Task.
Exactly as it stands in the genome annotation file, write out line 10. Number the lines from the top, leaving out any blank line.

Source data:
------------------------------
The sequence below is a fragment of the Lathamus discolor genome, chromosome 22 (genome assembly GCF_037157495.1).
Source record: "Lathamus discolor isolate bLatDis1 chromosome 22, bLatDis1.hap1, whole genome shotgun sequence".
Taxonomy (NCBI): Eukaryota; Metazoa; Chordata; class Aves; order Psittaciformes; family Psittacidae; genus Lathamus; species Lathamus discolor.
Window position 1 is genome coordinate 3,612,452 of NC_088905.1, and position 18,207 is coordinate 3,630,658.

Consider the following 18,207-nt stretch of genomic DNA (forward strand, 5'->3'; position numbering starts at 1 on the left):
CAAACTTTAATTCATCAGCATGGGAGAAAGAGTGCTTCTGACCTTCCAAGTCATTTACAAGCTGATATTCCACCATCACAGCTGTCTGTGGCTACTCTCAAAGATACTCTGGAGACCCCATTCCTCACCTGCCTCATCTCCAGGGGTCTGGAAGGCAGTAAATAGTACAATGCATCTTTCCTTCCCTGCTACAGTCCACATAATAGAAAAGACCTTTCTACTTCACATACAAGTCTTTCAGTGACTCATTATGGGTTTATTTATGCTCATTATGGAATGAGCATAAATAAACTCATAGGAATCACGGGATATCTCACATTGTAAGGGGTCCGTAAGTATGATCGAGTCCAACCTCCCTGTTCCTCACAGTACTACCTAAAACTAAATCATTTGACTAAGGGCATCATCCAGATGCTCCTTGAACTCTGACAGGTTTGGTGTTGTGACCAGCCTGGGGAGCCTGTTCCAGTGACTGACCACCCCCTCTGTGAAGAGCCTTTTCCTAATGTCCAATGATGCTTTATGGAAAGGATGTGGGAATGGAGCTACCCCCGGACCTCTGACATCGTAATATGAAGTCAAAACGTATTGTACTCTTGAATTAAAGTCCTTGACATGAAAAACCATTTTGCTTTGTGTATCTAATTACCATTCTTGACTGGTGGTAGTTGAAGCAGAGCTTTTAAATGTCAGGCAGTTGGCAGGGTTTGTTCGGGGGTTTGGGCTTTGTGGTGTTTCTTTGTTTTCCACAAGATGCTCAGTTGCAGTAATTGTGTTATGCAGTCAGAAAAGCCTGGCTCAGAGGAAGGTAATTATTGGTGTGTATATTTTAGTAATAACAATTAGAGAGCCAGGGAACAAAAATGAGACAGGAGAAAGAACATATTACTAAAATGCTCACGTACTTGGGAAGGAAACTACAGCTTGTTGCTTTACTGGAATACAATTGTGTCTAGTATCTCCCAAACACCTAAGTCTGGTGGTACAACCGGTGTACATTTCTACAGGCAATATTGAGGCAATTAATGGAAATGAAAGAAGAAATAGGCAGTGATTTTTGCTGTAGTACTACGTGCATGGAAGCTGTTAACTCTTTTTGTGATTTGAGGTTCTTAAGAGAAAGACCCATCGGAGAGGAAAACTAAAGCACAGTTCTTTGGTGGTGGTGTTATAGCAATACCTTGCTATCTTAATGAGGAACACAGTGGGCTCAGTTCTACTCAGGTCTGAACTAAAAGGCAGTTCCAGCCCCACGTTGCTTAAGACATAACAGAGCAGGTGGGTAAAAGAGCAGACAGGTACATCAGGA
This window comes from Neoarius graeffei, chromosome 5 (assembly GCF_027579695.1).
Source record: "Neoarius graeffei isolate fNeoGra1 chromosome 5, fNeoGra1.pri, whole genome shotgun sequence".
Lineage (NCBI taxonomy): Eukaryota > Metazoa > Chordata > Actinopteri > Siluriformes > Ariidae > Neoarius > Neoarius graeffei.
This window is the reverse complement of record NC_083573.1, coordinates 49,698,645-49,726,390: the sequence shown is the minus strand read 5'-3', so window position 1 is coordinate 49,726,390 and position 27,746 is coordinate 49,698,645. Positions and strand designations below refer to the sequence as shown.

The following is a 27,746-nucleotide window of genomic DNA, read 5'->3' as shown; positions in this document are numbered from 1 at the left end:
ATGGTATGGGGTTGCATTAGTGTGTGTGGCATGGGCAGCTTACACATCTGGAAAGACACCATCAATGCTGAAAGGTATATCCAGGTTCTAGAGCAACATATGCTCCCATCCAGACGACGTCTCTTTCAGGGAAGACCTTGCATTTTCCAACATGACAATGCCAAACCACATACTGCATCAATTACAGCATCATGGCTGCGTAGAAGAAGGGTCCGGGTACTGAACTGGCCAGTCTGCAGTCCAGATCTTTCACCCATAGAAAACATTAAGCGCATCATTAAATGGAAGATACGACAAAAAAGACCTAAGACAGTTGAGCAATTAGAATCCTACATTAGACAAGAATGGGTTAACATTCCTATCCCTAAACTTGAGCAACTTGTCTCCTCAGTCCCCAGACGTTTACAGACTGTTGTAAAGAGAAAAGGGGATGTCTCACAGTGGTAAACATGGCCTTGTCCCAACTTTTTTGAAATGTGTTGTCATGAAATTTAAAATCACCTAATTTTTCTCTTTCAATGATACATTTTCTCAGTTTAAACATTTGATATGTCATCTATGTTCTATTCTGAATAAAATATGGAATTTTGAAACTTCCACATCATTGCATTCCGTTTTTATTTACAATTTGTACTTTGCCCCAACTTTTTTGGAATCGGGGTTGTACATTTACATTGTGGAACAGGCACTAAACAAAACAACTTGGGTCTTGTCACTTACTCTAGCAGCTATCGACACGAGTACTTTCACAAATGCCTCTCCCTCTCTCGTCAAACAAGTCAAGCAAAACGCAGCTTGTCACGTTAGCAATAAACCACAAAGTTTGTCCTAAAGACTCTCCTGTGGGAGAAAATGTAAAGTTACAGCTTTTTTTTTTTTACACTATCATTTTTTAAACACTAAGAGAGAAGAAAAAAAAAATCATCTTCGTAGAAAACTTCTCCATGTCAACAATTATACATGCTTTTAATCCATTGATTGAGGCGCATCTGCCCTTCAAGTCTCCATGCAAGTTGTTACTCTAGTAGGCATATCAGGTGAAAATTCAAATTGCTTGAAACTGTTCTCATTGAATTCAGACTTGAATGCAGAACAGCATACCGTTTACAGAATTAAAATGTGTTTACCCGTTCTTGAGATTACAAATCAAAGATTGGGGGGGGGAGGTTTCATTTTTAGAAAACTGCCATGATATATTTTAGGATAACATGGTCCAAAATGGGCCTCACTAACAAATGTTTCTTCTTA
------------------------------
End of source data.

This window is the reverse complement of record NC_083573.1, coordinates 49,698,645-49,726,390: the sequence shown is the minus strand read 5'-3', so window position 1 is coordinate 49,726,390 and position 27,746 is coordinate 49,698,645. Positions and strand designations below refer to the sequence as shown.